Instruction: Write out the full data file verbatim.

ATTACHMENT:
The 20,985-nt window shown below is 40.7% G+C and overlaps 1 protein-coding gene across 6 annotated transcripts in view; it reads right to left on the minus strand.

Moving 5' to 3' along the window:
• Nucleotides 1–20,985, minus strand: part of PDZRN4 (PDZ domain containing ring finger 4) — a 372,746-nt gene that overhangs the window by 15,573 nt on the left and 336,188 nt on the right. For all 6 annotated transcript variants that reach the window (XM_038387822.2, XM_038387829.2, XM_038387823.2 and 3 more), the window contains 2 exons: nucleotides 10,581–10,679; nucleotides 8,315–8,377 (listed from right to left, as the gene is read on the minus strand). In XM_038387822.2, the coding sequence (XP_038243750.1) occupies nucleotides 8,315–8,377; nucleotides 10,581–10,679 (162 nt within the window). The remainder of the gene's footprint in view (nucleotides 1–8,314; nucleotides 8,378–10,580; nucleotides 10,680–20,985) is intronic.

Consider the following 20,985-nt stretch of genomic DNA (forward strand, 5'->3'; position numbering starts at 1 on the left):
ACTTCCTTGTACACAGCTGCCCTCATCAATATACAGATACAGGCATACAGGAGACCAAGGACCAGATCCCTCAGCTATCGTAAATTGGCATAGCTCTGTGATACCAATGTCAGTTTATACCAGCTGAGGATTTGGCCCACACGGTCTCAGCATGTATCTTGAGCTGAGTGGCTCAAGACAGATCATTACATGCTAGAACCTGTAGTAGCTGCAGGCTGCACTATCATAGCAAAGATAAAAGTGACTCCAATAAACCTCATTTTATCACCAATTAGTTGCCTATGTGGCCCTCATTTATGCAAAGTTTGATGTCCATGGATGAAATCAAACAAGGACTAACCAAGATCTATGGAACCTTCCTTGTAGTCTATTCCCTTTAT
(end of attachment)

The 20,985-nt window shown below is 40.7% G+C and overlaps 1 protein-coding gene across 6 annotated transcripts in view; it reads right to left on the minus strand.

Moving 5' to 3' along the window:
• Nucleotides 1–20,985, minus strand: part of PDZRN4 (PDZ domain containing ring finger 4) — a 372,746-nt gene that overhangs the window by 15,573 nt on the left and 336,188 nt on the right. For all 6 annotated transcript variants that reach the window (XM_038387822.2, XM_038387829.2, XM_038387823.2 and 3 more), the window contains 2 exons: nucleotides 10,581–10,679; nucleotides 8,315–8,377 (listed from right to left, as the gene is read on the minus strand). In XM_038387822.2, the coding sequence (XP_038243750.1) occupies nucleotides 8,315–8,377; nucleotides 10,581–10,679 (162 nt within the window). The remainder of the gene's footprint in view (nucleotides 1–8,314; nucleotides 8,378–10,580; nucleotides 10,680–20,985) is intronic.

Consider the following 20,985-nt stretch of genomic DNA (forward strand, 5'->3'; position numbering starts at 1 on the left):
ACTTCCTTGTACACAGCTGCCCTCATCAATATACAGATACAGGCATACAGGAGACCAAGGACCAGATCCCTCAGCTATCGTAAATTGGCATAGCTCTGTGATACCAATGTCAGTTTATACCAGCTGAGGATTTGGCCCACACGGTCTCAGCATGTATCTTGAGCTGAGTGGCTCAAGACAGATCATTACATGCTAGAACCTGTAGTAGCTGCAGGCTGCACTATCATAGCAAAGATAAAAGTGACTCCAATAAACCTCATTTTATCACCAATTAGTTGCCTATGTGGCCCTCATTTATGCAAAGTTTGATGTCCATGGATGAAATCAAACAAGGACTAACCAAGATCTATGGAACCTTCCTTGTAGTCTATTCCCTTTAT